Baby Brain Connection

                   Parenting for Early Childhood Literacy

                            

                             Playing & Interacting

   

Background information for "Playing & Interacting"

“Our children are our future, and their lives are shaped by our caring presence in their worlds. Whether we are parents or teachers, grandparents, or neighbors, the climate we create of compassion and kindness is the garden in which the circuits of the child’s social brain grow. " (Daniel Siegel) 















​Nurturing and stable relationships with caring adults are essential to healthy human development beginning from birth.
These early and secure attachments contribute to the growth of a broad range of competencies, including: a love of learning, a comfortable sense of oneself, positive social skills, multiple successful relationships at later ages,and a sophisticated understanding of emotions, commitment, morality, and other aspects of human relationships. Stated simply, establishing successful relationships with adults and other children provides a foundation of capacities that children will use for a lifetime. 

​Parents and their caregivers need to provide a consistent safe and caring environment in which children can live, learn and thrive. With he birth of a new baby, both parents and infants and parents teach each other and learn how loving connections are made. Simple things like touching, talking with, or cooing to babies actually affect how their brains develop and how babies will handle stress and build relationships later on in life. “Experiences with parents help the brain get organized,” Dr. Danielle Z. Kassow of the Seattle-based Talaris Research Institute, says.“Any experiences that are loving, warm, nurturing such as singing, playing or reading together  affect the wiring of the brain.” 

Babies need lots of direct connections and interactions with their parents and caregivers. They need touch just like they need food. The more you touch, hold and respond to your baby, the healthier, happier and smarter he’ll be. Touch helps his brain develop. It releases soothing hormones in him—and in you. Hold your baby close as often as possible. (If using a baby carrier, follow the instructions carefully.) And, be sure to look into your baby’s eyes often, which helps build a loving connection between you.

​The“serve and return” interaction between parent and baby builds and strengthens brain architecture. This describes the connections made when young children naturally reach out for interaction through babbling, facial expressions,and gestures and adults then respond with the same kind of vocalizing and gesturing back at their babies. These interactions also create relationships in which the baby’s experiences are affirmed and new abilities are nurtured.Children who have healthy relationships with their primary caregivers are more likely to develop insights into other people’s feelings, needs, and thoughts,which form a foundation for cooperative interactions with others and development of an emerging conscience. Sensitive and responsive parent-child relationships also are associated with stronger cognitive skills in young children and enhanced social competence and work skills later in school. Thus, there is a very important connection between social/emotional development and intellectual growth. Having a quality home environment that includes toys, activities, and interactions with family members is also strongly related to early cognitive and language development, performance on IQ testing, and later achievement in school.” ("Young Children Develop in an Environment of Relationships," National Scientific Council on the Developing Child, Working Paper #1, Center on the Developing Child, Harvard University)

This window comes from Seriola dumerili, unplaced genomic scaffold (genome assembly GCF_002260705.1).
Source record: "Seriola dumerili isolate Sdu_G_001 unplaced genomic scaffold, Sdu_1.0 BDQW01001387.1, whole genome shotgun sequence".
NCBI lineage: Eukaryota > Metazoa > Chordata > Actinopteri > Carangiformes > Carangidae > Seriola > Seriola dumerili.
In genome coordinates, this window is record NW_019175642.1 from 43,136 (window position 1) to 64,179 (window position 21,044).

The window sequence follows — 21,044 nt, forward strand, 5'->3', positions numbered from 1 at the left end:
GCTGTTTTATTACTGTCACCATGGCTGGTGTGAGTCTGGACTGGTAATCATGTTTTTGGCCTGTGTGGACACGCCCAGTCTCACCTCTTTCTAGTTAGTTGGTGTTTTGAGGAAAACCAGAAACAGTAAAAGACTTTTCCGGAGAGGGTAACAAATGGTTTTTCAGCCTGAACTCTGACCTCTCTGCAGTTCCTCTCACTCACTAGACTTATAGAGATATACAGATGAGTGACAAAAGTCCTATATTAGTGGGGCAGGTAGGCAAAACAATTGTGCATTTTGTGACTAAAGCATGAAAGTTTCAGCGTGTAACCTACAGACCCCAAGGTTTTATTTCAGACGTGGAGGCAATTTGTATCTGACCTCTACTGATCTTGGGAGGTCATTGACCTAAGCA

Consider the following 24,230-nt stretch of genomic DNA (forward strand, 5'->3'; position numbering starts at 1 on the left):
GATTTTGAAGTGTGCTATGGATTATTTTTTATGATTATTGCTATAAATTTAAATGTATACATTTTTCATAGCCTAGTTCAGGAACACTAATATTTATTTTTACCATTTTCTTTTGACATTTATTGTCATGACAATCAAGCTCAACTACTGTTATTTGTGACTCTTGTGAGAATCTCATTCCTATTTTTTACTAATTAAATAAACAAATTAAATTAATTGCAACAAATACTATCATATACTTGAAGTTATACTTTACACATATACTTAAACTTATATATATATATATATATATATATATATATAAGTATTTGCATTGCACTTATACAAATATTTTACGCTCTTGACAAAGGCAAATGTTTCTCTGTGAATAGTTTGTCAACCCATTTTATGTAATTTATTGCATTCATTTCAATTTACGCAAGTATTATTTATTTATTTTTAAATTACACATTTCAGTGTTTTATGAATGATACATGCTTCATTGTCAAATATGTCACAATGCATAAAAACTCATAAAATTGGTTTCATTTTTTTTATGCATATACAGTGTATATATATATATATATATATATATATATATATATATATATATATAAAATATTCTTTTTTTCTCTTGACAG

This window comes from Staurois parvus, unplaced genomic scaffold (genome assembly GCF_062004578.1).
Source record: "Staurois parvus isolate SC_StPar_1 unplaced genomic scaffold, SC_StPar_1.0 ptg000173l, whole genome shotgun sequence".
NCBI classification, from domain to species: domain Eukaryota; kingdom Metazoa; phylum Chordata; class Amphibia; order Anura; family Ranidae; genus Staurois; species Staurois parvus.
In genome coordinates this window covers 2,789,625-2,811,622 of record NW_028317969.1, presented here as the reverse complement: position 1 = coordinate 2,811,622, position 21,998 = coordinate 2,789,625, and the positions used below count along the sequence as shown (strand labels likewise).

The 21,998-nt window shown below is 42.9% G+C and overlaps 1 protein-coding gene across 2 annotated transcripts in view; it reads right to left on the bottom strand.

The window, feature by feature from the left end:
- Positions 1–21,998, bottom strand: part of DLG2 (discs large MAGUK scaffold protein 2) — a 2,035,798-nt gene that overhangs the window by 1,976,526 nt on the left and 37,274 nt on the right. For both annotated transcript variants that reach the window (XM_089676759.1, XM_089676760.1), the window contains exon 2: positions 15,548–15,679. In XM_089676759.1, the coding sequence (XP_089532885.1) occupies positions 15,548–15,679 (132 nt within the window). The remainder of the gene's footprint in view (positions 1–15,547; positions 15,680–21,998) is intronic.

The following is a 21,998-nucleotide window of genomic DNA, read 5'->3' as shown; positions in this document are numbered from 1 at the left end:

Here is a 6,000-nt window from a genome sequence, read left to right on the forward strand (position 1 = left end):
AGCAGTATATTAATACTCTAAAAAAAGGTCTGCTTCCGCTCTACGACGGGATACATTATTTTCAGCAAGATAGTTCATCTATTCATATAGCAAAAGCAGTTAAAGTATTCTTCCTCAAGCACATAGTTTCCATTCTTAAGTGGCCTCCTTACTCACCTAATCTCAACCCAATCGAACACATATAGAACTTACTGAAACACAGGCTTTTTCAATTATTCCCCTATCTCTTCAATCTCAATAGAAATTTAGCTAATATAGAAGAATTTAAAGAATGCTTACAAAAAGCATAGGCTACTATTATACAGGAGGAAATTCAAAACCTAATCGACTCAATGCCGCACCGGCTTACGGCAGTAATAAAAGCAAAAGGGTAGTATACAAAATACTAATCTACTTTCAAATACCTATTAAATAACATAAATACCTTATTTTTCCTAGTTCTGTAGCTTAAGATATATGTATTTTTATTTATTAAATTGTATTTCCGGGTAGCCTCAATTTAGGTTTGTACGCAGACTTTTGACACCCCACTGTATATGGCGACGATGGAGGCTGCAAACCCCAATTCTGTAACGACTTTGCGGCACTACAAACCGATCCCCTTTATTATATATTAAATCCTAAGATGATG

Communication is not simply about sounds.  Gestures also matter. Researcher Susan Goldin-Meadow, a psychology professor at the University of Chicago, found a direct correlation between parents gesturing to their kids in infancy and the child’s later vocabulary. Cooing, reading, making music together, making silly faces, and all those other fun things you do with children help with their development. In fact, at this age, all play is learning. Symbolic play, such as pretending to drink imaginary juice, also increases cognitive skills and later language development, according to a 1997 study published in the International Journal of Behavioral Development. There’s no need to spend a fortune on educational toys. When it comes to helping young children develop language and communication skills, parents can be the best toys in the room.”

Babies communicate.  Over time, you’ll learn his language. When your baby coos, he’s asking you to chat. When he cries, he’s asking you to feed him, keep him warm,change him or hold him—or he’s telling you he’s sick or in pain. He is saying ‘stop what you’re doing’ if he turns away from you, cries, squirms,opens and closes his hands, pushes you, or flails his arms. Watch your baby to see the state he’s in and approach him in the same way. If he’s alert and active, approach him in a playful way. If he’s quiet or upset, approach him quietly. If he startles when you speak, try a gentler way of speaking. When you respond, include positive words. Your baby may not understand the words, but he will understand the tone of your voice.